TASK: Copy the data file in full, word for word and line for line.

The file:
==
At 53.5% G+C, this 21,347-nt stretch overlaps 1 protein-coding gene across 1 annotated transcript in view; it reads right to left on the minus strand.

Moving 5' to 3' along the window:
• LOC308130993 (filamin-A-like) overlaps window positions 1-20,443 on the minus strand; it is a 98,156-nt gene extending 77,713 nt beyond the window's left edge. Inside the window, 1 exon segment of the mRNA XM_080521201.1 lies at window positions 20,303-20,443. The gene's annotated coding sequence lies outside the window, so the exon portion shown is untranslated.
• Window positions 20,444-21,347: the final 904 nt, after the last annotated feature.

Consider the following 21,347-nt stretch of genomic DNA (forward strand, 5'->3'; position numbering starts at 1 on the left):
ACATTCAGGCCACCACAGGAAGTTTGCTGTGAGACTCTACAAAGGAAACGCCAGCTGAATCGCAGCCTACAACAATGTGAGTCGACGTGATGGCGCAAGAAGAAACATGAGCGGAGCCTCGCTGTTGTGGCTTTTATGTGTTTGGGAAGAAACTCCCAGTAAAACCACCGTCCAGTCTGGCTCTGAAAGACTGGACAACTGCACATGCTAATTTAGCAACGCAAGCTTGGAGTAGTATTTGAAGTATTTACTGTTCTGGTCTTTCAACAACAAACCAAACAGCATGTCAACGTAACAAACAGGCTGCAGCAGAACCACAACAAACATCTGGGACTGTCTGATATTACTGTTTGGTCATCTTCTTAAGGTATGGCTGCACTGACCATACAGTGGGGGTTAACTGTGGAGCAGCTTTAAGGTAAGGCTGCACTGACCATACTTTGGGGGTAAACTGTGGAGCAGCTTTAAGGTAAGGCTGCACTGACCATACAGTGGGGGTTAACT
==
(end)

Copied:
At 53.5% G+C, this 21,347-nt stretch overlaps 1 protein-coding gene across 1 annotated transcript in view; it reads right to left on the minus strand.

Moving 5' to 3' along the window:
• LOC308130993 (filamin-A-like) overlaps window positions 1-20,443 on the minus strand; it is a 98,156-nt gene extending 77,713 nt beyond the window's left edge. Inside the window, 1 exon segment of the mRNA XM_080521201.1 lies at window positions 20,303-20,443. The gene's annotated coding sequence lies outside the window, so the exon portion shown is untranslated.
• Window positions 20,444-21,347: the final 904 nt, after the last annotated feature.

Consider the following 21,347-nt stretch of genomic DNA (forward strand, 5'->3'; position numbering starts at 1 on the left):
ACATTCAGGCCACCACAGGAAGTTTGCTGTGAGACTCTACAAAGGAAACGCCAGCTGAATCGCAGCCTACAACAATGTGAGTCGACGTGATGGCGCAAGAAGAAACATGAGCGGAGCCTCGCTGTTGTGGCTTTTATGTGTTTGGGAAGAAACTCCCAGTAAAACCACCGTCCAGTCTGGCTCTGAAAGACTGGACAACTGCACATGCTAATTTAGCAACGCAAGCTTGGAGTAGTATTTGAAGTATTTACTGTTCTGGTCTTTCAACAACAAACCAAACAGCATGTCAACGTAACAAACAGGCTGCAGCAGAACCACAACAAACATCTGGGACTGTCTGATATTACTGTTTGGTCATCTTCTTAAGGTATGGCTGCACTGACCATACAGTGGGGGTTAACTGTGGAGCAGCTTTAAGGTAAGGCTGCACTGACCATACTTTGGGGGTAAACTGTGGAGCAGCTTTAAGGTAAGGCTGCACTGACCATACAGTGGGGGTTAACT